and the great government consulting as they pick the products to bring a lot of innovation to san francisco. cory? give cory a round of applause. [applause] >> thank you, chris. thank you so much for all of your hard work, chris. none of this could be possible without your efforts. good evening. the good government awards are incredibly important in san francisco. it's a chance for us to honor the tremendous work that happens in the city and also to honor the individuals who are responsible for some of that success. congratulations to all of our honorees. we're very grateful for your work. let's give a hand for them. [applause] the good government awards also support spur's good government work. it is a central part of our mission. our agenda is admittedly ambitious. we analyze every local measure on the san francisco ballot, which until recently was a pretty formidable task. we participate in most of the major issues of city government from pension and payroll tax reform to some of the most important discussions on how we fund a lot of our public services, whether that finding different re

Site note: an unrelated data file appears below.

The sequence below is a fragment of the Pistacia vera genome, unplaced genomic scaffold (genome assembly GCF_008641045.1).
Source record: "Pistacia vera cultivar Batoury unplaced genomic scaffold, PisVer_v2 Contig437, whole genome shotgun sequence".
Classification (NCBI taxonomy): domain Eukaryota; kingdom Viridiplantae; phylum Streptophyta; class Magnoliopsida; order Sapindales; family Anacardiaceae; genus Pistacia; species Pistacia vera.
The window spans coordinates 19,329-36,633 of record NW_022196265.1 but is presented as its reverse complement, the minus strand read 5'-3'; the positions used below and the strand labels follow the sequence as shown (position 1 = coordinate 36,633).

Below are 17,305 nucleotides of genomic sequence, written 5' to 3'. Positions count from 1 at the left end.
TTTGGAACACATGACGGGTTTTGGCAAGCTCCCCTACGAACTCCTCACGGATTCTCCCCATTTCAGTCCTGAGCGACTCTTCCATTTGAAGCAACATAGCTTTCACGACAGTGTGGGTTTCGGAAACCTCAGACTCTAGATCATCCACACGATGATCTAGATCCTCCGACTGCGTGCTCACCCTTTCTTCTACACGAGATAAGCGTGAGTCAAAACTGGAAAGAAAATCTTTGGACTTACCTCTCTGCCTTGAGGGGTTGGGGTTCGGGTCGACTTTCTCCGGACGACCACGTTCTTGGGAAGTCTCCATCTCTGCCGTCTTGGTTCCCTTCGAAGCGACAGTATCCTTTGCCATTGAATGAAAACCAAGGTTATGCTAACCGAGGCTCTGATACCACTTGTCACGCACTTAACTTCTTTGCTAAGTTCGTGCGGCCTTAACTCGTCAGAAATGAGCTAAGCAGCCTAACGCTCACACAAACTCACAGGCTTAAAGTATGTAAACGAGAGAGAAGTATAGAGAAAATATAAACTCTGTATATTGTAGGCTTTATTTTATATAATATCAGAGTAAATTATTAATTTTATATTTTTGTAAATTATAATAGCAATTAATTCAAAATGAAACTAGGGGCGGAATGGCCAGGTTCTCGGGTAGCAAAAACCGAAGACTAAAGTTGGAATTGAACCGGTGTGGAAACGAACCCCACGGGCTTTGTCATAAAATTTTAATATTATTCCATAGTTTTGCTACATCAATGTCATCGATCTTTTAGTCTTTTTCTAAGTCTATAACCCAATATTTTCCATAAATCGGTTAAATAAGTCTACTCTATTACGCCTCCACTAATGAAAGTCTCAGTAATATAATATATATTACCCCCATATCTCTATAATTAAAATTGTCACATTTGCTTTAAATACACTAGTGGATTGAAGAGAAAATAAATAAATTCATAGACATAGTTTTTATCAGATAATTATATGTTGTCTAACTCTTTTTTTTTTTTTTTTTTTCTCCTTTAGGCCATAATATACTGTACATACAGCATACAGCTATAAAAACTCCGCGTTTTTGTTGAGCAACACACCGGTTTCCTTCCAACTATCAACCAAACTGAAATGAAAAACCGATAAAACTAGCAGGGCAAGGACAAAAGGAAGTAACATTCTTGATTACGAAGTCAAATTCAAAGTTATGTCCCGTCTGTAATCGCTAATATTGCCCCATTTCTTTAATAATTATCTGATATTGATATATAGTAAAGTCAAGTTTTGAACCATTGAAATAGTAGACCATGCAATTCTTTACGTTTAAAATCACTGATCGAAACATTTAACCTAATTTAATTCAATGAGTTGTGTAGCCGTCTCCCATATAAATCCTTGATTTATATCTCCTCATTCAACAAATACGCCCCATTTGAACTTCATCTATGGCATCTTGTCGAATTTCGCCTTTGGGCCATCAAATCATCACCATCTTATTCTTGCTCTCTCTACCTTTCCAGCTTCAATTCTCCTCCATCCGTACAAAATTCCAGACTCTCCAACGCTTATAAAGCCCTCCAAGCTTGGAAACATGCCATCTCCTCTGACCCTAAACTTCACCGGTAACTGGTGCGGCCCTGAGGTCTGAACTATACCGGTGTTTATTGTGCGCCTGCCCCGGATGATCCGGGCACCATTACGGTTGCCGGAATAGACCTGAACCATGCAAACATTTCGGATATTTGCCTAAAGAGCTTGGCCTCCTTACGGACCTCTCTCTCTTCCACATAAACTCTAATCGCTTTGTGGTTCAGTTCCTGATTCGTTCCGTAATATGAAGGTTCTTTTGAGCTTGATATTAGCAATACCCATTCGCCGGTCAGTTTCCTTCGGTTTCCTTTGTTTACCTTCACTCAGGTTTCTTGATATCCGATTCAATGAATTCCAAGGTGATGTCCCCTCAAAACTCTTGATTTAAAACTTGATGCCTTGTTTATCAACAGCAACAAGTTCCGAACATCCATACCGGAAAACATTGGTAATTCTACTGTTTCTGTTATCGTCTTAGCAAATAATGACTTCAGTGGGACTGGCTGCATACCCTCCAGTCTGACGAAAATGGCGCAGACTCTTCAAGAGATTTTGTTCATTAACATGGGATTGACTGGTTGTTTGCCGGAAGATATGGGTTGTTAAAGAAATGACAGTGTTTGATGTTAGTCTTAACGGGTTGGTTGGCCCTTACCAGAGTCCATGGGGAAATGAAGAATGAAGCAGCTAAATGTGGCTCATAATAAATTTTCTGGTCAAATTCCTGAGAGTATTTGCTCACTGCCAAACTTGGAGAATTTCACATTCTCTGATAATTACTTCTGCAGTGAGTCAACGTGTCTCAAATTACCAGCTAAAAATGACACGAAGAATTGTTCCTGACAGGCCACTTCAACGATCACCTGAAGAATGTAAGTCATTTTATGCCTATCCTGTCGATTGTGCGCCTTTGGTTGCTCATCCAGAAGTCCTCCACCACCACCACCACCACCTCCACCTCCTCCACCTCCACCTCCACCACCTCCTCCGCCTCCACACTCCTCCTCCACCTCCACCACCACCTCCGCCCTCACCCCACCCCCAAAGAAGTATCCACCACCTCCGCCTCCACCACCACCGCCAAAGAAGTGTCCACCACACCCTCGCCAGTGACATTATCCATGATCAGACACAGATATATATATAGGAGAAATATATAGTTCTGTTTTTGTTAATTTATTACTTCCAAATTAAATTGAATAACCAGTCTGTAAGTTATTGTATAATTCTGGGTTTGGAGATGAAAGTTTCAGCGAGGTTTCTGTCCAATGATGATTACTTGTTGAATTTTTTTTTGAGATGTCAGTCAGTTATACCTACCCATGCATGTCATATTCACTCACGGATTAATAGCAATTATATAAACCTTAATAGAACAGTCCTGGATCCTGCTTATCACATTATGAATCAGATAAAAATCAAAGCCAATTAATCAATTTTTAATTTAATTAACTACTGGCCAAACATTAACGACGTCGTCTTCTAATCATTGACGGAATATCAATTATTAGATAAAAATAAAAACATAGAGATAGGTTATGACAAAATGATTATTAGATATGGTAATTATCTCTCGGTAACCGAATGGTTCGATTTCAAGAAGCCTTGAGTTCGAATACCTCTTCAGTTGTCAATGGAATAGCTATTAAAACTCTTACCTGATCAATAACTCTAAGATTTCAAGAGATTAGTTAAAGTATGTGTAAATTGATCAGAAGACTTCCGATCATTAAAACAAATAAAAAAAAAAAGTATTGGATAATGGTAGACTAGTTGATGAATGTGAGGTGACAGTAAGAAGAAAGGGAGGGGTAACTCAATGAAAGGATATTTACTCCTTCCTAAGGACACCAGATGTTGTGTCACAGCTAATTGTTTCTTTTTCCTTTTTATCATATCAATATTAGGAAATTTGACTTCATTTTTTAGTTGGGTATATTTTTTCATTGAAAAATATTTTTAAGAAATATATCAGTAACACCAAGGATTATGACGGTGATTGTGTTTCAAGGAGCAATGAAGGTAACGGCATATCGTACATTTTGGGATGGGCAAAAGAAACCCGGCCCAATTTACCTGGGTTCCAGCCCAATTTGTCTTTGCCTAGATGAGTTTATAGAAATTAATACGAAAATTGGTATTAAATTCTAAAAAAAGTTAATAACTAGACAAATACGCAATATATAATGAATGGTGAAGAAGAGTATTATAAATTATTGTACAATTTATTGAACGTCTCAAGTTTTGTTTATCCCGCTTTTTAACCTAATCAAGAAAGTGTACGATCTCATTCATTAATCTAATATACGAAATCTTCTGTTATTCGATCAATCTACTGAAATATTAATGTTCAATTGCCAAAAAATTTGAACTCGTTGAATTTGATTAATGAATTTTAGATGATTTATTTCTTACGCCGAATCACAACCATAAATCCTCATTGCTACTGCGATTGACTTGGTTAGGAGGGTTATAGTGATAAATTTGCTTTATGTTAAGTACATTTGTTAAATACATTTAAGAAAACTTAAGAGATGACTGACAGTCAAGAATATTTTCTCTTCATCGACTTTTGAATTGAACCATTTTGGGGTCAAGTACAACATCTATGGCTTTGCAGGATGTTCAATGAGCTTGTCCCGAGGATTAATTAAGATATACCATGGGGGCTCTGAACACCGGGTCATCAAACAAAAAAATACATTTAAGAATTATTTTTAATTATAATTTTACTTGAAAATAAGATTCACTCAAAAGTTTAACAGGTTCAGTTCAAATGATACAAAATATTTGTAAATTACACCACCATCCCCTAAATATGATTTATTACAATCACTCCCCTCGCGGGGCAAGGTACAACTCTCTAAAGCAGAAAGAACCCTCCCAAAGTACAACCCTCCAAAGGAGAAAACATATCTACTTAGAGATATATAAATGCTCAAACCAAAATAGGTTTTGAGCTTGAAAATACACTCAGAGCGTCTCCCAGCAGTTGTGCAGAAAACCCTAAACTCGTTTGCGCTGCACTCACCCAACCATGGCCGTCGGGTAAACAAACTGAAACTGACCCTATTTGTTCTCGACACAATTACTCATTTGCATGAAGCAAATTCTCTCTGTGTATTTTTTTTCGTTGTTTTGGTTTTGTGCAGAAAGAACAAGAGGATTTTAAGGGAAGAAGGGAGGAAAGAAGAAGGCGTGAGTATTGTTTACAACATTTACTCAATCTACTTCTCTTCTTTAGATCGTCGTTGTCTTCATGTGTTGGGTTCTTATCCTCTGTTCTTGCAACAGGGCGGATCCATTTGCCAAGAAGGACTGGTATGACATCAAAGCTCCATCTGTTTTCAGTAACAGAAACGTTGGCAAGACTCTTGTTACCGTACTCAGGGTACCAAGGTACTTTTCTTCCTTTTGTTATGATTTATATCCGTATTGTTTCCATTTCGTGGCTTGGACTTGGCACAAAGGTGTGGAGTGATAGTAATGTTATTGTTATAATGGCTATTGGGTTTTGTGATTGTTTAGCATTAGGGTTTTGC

as advancing rebels prepare for talks with the government. 4 die when a russian airplane crashes onto the highway in moscow. >>> for 13 days, doctors had fought to keep her alive but her injuries were too severe. now the six men accused of gang raping the 23-year-old woman in india are being charged with murder. she was thrown from a moving bus after being assaulted. thousands of people have called for more to be done to protect indian women against sexual violence. from new delhi, we have this report. >> they came and the hundreds to mourn the young woman brutalized and to show their anger to lawrence the authorities who have not year -- show their anger towards the authorities. the chief minister had already described it as a shameful moment for india, but that did not spare them the rest of the crowd. >> we need to do something because we have too much on the establishment and they have let us down. >> the government has been trying to put off protesters by sealing off large parts of the city and closing off metro stations. hundreds of armed police and riot troops are on duty. but